Abstract: Background: Social determinants of health explain most health inequities. Intermediate determinants dictate differences in the exposure and vulnerability of people based on social stratification. Vulnerable women (lower education level, older age, uninsured, etc.) have lower adherence to recommended Pap smear screening guidelines. However, a gap remains concerning the effect of social determinants on human papillomavirus (HPV) infection.
Objectives: The aim of this study was to analyze the association between the level of knowledge about HPV infection and HPV vaccines with education level and residential setting among a sample of Spanish women.
Methods: A cross-sectional study at six primary care centers (Cantabria, Spain) was performed. All women >21 years consecutively attended by midwives for routine follow-up were invited to participate during the study period (2015-2016) until a convenience sample was recruited. Participants completed an anonymous questionnaire addressing sociodemographic variables (age, education level, and residential setting) and the level of knowledge regarding HPV infection, including general knowledge about infection and knowledge about the HPV vaccine. Associations between education level (primary, secondary, and university) and residential setting (urban, semiurban, and rural) with the level of knowledge of HPV infection and HPV vaccine were calculated using adjusted logistic regressions. Dose-response associations were estimated based on p-trend.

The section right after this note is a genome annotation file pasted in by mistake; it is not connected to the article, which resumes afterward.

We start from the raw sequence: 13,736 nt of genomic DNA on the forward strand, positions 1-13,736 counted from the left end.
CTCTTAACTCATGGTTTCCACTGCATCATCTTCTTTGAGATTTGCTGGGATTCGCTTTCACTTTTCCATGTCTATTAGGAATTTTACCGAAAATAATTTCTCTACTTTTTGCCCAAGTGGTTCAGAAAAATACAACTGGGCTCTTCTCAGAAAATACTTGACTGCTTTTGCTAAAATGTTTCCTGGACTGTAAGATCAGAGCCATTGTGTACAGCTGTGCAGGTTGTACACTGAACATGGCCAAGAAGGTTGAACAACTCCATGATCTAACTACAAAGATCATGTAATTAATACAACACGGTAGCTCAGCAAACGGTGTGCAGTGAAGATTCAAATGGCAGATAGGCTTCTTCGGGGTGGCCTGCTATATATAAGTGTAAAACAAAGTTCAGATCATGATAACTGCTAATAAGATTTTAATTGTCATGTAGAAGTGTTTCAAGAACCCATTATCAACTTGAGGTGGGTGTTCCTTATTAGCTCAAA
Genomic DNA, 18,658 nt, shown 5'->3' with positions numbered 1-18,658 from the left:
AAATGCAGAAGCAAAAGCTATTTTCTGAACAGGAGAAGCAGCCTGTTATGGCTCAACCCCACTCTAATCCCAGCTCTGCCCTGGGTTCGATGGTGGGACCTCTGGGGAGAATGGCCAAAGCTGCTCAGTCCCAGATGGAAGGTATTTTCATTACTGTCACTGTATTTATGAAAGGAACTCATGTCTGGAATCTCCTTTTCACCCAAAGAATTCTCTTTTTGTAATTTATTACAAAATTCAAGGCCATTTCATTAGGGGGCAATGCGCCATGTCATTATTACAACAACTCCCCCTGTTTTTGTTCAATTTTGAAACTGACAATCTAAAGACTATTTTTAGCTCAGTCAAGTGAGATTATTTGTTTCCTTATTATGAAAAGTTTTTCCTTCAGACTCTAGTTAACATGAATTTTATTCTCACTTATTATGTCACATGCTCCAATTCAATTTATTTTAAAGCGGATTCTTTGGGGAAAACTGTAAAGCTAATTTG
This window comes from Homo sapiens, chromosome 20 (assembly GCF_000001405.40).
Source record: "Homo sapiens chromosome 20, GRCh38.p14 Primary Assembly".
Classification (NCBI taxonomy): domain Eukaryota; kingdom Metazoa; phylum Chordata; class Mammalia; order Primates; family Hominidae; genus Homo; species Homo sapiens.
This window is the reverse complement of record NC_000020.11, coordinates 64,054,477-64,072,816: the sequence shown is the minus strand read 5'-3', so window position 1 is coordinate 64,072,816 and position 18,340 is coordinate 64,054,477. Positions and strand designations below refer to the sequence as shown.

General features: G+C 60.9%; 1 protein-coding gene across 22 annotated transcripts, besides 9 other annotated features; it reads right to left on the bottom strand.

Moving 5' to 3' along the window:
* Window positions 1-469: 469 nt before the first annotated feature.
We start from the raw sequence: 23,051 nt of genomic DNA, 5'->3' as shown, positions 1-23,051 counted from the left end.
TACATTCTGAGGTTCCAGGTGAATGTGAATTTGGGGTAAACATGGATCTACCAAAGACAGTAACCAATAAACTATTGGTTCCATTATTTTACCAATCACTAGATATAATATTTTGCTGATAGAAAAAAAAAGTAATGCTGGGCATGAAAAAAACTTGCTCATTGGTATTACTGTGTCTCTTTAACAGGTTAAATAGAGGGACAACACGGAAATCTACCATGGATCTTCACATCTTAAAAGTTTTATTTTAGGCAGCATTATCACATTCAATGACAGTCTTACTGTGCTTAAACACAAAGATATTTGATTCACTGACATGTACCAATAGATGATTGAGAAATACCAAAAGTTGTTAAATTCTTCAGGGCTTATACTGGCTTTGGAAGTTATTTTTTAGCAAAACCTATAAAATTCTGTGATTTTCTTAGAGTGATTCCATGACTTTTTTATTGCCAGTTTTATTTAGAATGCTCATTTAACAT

Results: Compared to university women, a lower education level was associated with limited or no knowledge of either HPV infection or the HPV vaccine. Women living in rural areas poorly identified "promiscuity" as a risk factor of HPV infection and "the use of condoms" as a protective factor. Moreover, living in rural areas was associated with limited or no knowledge of HPV infection and HPV vaccine. There were significant dose-response trends; those who were more educated and living in more urban areas had more knowledge about either HPV infection or the vaccine.
Discussion: In our sample, the level of knowledge of HPV infection and HPV vaccine was high. However, vulnerable women, defined by a lower education level and living in rural areas, presented a greater lack of knowledge regarding HPV infection and the HPV vaccine.
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